No 'Perfect Candidate' Yet For Iowa Conservatives

Former House Speaker Newt Gingrich speaks at the Iowa Faith and Freedom Coalition forum on Saturday in Des Moines, Iowa. Six GOP presidential candidates attended the banquet, seeking an edge in the Jan. 3 Iowa caucus. i i

Former House Speaker Newt Gingrich speaks at the Iowa Faith and Freedom Coalition forum on Saturday in Des Moines, Iowa. Six GOP presidential candidates attended the banquet, seeking an edge in the Jan. 3 Iowa caucus.

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itoggle caption Scott Olson/Getty Images
Former House Speaker Newt Gingrich speaks at the Iowa Faith and Freedom Coalition forum on Saturday in Des Moines, Iowa. Six GOP presidential candidates attended the banquet, seeking an edge in the Jan. 3 Iowa caucus.

Former House Speaker Newt Gingrich speaks at the Iowa Faith and Freedom Coalition forum on Saturday in Des Moines, Iowa. Six GOP presidential candidates attended the banquet, seeking an edge in the Jan. 3 Iowa caucus.

Scott Olson/Getty Images

Four years ago in the Iowa caucuses, evangelical voters rallied behind former Arkansas Gov. Mike Huckabee, who won an upset victory and shook up the Republican field in the process.

With the 2012 Iowa caucuses just over 10 weeks away, conservative Christian Republican voters in Iowa are still searching for a presidential candidate. Saturday night they sized up six GOP hopefuls at a banquet in Des Moines, sponsored by the Iowa Faith and Freedom Coalition.

As dinner attendees made their way to long tables carrying paper plates of chicken, potatoes and vegetables, Texas Gov. Rick Perry navigated the aisles saying hello.

Near the serving line, former House Speaker Newt Gingrich posed for pictures. Across the way, former Sen. Rick Santorum shook hands, while Rep. Ron Paul worked the room.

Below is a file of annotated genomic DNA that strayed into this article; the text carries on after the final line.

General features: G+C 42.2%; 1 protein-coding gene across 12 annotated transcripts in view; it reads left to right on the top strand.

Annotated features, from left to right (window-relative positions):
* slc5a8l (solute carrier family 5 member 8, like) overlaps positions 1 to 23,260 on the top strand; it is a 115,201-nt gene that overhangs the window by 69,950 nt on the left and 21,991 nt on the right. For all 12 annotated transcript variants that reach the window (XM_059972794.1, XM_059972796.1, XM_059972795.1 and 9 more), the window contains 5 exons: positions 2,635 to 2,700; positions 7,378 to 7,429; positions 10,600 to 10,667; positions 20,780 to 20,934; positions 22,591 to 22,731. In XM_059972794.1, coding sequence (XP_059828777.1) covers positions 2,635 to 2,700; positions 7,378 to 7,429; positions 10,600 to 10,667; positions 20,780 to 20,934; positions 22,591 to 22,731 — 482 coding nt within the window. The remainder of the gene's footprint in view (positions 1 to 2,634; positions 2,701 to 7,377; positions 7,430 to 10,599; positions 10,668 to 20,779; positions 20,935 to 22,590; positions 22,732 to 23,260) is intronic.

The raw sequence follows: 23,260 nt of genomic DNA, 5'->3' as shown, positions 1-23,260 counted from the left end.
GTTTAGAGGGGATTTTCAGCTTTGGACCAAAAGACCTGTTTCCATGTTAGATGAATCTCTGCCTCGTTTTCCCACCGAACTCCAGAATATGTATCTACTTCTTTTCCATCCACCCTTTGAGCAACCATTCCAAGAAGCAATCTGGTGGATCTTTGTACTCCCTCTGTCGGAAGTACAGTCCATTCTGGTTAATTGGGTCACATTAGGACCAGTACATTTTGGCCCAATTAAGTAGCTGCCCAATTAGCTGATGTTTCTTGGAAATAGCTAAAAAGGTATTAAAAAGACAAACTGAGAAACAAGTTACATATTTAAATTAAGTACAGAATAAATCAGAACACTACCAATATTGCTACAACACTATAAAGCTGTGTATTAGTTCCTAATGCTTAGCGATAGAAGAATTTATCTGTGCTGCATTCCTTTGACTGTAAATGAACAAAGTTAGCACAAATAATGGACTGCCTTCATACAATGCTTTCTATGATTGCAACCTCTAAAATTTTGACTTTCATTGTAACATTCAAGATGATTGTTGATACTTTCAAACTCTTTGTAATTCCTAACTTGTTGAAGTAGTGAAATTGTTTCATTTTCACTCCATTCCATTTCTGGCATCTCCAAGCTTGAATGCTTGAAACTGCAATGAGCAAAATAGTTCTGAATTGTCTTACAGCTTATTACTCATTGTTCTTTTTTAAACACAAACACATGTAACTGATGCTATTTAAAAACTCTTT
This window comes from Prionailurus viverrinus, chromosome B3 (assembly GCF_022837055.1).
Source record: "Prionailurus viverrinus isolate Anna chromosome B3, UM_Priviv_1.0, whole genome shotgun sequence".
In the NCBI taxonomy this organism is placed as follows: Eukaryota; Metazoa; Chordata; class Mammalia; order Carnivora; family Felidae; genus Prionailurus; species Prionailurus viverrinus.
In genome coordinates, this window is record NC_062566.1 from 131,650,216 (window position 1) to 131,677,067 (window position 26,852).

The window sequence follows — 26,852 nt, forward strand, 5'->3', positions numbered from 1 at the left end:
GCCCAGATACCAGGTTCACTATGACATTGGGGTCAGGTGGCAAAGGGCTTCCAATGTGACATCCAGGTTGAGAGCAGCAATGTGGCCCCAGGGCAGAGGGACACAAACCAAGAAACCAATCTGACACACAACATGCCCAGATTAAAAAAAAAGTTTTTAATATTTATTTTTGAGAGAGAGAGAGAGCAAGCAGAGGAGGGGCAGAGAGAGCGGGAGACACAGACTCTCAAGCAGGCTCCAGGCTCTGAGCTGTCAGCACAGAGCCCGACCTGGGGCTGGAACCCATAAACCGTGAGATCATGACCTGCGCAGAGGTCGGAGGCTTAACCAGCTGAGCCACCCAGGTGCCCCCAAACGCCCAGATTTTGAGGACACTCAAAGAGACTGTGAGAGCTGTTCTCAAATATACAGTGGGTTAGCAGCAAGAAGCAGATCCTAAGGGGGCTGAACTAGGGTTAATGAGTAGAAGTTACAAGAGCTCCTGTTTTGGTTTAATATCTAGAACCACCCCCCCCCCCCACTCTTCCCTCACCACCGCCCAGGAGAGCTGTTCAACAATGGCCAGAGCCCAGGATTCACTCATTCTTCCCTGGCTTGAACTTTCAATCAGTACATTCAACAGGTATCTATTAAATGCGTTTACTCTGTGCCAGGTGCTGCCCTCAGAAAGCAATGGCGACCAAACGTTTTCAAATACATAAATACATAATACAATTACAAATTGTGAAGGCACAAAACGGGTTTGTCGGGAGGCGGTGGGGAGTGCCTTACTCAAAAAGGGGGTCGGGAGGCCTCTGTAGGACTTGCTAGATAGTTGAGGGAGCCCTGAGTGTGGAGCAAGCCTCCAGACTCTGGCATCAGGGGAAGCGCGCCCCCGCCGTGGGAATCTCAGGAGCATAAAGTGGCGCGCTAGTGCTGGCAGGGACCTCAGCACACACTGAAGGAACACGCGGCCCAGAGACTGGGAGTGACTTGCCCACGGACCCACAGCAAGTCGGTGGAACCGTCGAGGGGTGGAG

Also appearing, but not until it was time for them to speak, were businessman Herman Cain and Rep. Michele Bachmann.

Each of these candidates considers evangelical voters a key part of their base. But Bill Gustoff, a Des Moines attorney and home-schooling advocate, says right now none seem poised to do what Huckabee did in 2008.

"He had lightening in a bottle, really. He had a lot of elements that we all liked that came together," he says. "This time I think you have some things you don't like about every candidate, and some things you really do like about every candidate. ... Nobody has just the exact mix of what we're looking for."

Joe Guisenger, 72, is a living, breathing example of a split voter. The Waukee resident wears two stickers: one for Perry and one for Santorum. When asked who he'll vote for, Guisenger adds yet another name to the mix: He says Cain is his first choice.

Cain was the candidate people were talking about most Saturday because of remarks he made Wednesday on CNN about abortion. In the interview, he seemed to suggest such decisions are up to families, even as he said abortion should be illegal. At the dinner, he attempted damage control, citing the unalienable rights included in the Declaration of Independence.

"Among these [rights] are life from conception. No abortions. No exceptions," he said.

The applause was polite but far from enthusiastic. In the audience was Ron Herrig of Dubuque, an undecided voter who predicted Cain's words will hurt him.

"I think he shot himself in the foot ... I'm not sure, but if that's how he feels, that's how he feels," he says, "and caucus-goers are going to have to make a decision about who they're going to support."

Gingrich received the most enthusiastic reception at the banquet. Former Massachusetts Gov. Mitt Romney, never a favorite of evangelicals, did not attend. The evening also included some words of caution from national Republican Party Chairman Reince Priebus.

"There is no such thing as a perfect candidate. There's only one perfect person that walked the face of this Earth," he said. "We have so much to fight for in this election."

He promised that the party will be united behind the candidate it chooses to take on President Obama.

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